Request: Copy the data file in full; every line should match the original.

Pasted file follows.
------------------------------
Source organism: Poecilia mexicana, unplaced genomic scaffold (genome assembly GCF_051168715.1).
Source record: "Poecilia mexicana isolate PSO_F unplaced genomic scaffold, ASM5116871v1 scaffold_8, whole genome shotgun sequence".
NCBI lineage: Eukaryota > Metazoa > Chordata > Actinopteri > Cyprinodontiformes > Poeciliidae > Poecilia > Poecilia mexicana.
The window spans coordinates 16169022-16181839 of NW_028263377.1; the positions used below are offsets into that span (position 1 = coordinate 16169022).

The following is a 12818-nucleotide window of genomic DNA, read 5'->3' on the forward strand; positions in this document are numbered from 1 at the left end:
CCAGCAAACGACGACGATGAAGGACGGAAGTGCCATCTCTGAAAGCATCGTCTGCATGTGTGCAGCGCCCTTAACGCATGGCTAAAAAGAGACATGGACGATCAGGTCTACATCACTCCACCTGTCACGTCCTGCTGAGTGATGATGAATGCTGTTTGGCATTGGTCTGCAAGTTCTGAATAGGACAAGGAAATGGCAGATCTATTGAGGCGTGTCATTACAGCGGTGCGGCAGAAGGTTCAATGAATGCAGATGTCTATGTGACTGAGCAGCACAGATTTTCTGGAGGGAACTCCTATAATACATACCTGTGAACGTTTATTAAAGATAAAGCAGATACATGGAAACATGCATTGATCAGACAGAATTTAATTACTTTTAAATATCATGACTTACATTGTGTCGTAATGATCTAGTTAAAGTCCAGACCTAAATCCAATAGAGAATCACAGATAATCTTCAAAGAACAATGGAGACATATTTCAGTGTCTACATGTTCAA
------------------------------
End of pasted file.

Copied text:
Source organism: Poecilia mexicana, unplaced genomic scaffold (genome assembly GCF_051168715.1).
Source record: "Poecilia mexicana isolate PSO_F unplaced genomic scaffold, ASM5116871v1 scaffold_8, whole genome shotgun sequence".
NCBI lineage: Eukaryota > Metazoa > Chordata > Actinopteri > Cyprinodontiformes > Poeciliidae > Poecilia > Poecilia mexicana.
The window spans coordinates 16169022-16181839 of NW_028263377.1; the positions used below are offsets into that span (position 1 = coordinate 16169022).

The following is a 12818-nucleotide window of genomic DNA, read 5'->3' on the forward strand; positions in this document are numbered from 1 at the left end:
CCAGCAAACGACGACGATGAAGGACGGAAGTGCCATCTCTGAAAGCATCGTCTGCATGTGTGCAGCGCCCTTAACGCATGGCTAAAAAGAGACATGGACGATCAGGTCTACATCACTCCACCTGTCACGTCCTGCTGAGTGATGATGAATGCTGTTTGGCATTGGTCTGCAAGTTCTGAATAGGACAAGGAAATGGCAGATCTATTGAGGCGTGTCATTACAGCGGTGCGGCAGAAGGTTCAATGAATGCAGATGTCTATGTGACTGAGCAGCACAGATTTTCTGGAGGGAACTCCTATAATACATACCTGTGAACGTTTATTAAAGATAAAGCAGATACATGGAAACATGCATTGATCAGACAGAATTTAATTACTTTTAAATATCATGACTTACATTGTGTCGTAATGATCTAGTTAAAGTCCAGACCTAAATCCAATAGAGAATCACAGATAATCTTCAAAGAACAATGGAGACATATTTCAGTGTCTACATGTTCAA